Search Engine Algorithms: When Is Bad “Bad”?

Google has altered its rating algorithm in an effort to keep the web sites of bad businesses from achieving high search rankings because of widespread discussion of their offenses, according to a Google blog piece “Being bad to your customers is bad for business.”

“Bad” in this case means those online merchants who “…, provide an extremely poor user experience.”

This is significant since there is a growing industry and body of practice built around gaming search engine results to achieve the best ranking when web users search for anything vaguely related to your business. It’s called “search engine optimization.”

Google didn’t give details of the exact tweak that it made, but the blog piece, written by Google Fellow Amit Singhal, carries a great discussion of how difficult the process is.

— Blocking an individual site is easy enough to do, but doesn’t solve the larger issue.

— Google rankings for an individual site are based in large part, on the number of other sites that link to it. Customer complaint sites include “rel=nofollow” attributes in their page code so search engines don’t mistake the links on their pages for recommendations. Also, the stories on news sites about offensive or criminal sites contain neutral language, so, extensive discussion of a bad site could actually boost its rankings.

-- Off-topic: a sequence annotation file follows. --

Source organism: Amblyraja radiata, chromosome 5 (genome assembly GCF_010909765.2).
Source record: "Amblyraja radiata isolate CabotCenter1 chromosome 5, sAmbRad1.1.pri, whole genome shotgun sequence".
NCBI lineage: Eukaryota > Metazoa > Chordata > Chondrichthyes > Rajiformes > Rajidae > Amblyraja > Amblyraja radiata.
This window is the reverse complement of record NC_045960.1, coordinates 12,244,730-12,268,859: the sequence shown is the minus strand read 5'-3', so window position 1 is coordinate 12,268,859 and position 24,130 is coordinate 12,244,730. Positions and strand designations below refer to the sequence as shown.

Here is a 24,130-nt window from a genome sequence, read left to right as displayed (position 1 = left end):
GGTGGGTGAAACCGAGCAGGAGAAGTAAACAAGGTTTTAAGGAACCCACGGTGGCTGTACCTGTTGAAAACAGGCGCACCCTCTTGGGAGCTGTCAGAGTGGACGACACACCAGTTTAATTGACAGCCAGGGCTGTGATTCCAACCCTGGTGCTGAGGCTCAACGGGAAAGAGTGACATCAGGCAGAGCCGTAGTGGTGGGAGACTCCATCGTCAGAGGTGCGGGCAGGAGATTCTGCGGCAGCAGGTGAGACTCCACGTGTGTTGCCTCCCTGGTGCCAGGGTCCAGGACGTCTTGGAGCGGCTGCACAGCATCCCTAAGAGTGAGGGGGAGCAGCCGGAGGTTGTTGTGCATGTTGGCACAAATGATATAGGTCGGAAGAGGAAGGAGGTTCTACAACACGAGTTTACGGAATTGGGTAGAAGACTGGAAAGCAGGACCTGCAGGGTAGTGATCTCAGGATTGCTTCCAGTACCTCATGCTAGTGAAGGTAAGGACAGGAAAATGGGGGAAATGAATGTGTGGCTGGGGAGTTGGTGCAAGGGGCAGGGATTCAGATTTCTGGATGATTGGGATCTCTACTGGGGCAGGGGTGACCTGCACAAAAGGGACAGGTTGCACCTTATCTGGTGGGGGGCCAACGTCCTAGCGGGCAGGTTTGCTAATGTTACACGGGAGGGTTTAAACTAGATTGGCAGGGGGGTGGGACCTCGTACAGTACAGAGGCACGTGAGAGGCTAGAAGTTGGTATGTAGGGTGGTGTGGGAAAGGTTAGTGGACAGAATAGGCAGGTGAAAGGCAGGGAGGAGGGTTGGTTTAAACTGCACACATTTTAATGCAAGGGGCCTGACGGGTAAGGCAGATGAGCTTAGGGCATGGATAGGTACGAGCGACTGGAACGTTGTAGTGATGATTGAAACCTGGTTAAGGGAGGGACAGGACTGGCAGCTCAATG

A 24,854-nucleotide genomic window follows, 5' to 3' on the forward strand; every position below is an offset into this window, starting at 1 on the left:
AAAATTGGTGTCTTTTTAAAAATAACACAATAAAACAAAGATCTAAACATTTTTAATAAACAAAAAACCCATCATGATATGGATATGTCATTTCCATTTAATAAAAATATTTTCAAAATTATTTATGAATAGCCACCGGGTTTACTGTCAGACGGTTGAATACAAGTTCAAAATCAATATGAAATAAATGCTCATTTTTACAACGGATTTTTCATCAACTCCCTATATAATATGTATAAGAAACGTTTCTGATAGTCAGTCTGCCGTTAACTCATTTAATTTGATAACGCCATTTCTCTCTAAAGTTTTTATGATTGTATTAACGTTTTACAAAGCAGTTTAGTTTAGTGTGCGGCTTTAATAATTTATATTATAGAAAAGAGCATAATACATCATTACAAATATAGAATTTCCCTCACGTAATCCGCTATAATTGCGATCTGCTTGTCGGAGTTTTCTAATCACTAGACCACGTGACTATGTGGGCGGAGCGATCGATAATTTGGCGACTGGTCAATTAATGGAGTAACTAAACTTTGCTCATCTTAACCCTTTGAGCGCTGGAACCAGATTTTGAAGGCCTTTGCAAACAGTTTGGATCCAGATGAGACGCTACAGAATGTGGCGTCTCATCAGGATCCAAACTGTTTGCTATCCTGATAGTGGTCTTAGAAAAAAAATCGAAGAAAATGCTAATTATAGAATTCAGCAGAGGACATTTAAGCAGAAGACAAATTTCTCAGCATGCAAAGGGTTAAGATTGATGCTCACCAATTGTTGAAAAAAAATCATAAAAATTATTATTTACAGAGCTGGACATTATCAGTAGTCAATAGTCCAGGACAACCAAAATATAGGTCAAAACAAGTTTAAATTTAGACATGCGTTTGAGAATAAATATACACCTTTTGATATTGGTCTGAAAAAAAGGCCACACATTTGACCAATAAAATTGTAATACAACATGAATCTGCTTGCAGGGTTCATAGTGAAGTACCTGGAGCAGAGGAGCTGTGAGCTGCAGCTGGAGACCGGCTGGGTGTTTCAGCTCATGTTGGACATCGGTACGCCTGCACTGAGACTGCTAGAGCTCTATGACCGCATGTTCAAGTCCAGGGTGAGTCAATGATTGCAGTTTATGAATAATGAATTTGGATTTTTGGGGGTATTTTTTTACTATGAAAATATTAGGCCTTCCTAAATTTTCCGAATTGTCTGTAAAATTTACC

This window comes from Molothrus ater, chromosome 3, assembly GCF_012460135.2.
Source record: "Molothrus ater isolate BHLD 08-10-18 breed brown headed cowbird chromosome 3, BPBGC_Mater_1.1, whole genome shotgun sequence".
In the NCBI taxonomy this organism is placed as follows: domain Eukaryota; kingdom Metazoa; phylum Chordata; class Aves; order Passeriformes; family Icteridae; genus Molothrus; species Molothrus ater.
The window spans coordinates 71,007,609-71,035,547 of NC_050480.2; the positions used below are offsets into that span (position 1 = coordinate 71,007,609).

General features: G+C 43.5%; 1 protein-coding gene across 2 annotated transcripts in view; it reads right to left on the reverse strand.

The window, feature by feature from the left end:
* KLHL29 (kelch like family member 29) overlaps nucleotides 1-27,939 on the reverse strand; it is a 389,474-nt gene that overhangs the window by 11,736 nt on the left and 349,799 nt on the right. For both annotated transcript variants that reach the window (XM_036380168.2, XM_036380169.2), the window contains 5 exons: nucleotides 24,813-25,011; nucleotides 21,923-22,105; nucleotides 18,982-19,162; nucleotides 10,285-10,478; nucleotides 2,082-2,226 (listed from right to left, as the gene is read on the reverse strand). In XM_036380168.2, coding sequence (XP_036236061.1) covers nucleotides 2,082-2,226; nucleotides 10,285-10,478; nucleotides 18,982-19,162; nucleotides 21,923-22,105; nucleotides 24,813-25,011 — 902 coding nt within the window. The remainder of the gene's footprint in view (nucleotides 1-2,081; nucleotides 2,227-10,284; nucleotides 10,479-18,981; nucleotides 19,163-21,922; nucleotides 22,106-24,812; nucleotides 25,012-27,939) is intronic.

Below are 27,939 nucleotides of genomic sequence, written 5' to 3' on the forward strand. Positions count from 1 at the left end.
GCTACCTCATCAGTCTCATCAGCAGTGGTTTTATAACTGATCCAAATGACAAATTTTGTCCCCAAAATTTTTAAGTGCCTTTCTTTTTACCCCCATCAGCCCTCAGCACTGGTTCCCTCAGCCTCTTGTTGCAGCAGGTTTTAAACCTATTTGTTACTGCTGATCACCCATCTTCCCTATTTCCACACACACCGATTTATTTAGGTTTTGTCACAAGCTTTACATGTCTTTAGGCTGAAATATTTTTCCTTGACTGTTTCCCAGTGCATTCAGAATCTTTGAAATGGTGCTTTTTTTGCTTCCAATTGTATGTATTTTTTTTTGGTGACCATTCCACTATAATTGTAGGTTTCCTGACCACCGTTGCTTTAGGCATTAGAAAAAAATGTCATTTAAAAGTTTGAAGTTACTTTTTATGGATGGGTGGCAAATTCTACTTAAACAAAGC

— Google has something called “Large-Scale Sentiment Analysis for News and Blogs,” but it has limits. Singhal wrote. “…if we demoted web pages that have negative comments against them, you might not be able to find information about many elected officials, not to mention a lot of important but controversial concepts.”

— Apparently Google has considered posting user reviews and ratings next to search results. “Though still on the table, this would not demote poor quality merchants in our results and could still lead users to their websites,” Singhal wrote.

The New York Times ran a story detailing one merchant who appeared to benefit in the rankings by outrageous behavior (as well as other black-hat SEO techniques): “Google Acts to Demote Distasteful Web Sellers“.

Tom Kelchner is Research Center Manager at Sunbelt Software. Tom is a communications professional with extensive background in computer security, anti-virus application testing and computer virus analysis. He is a former daily newspaper reporter and deputy press secretary to governor of Pennsylvania.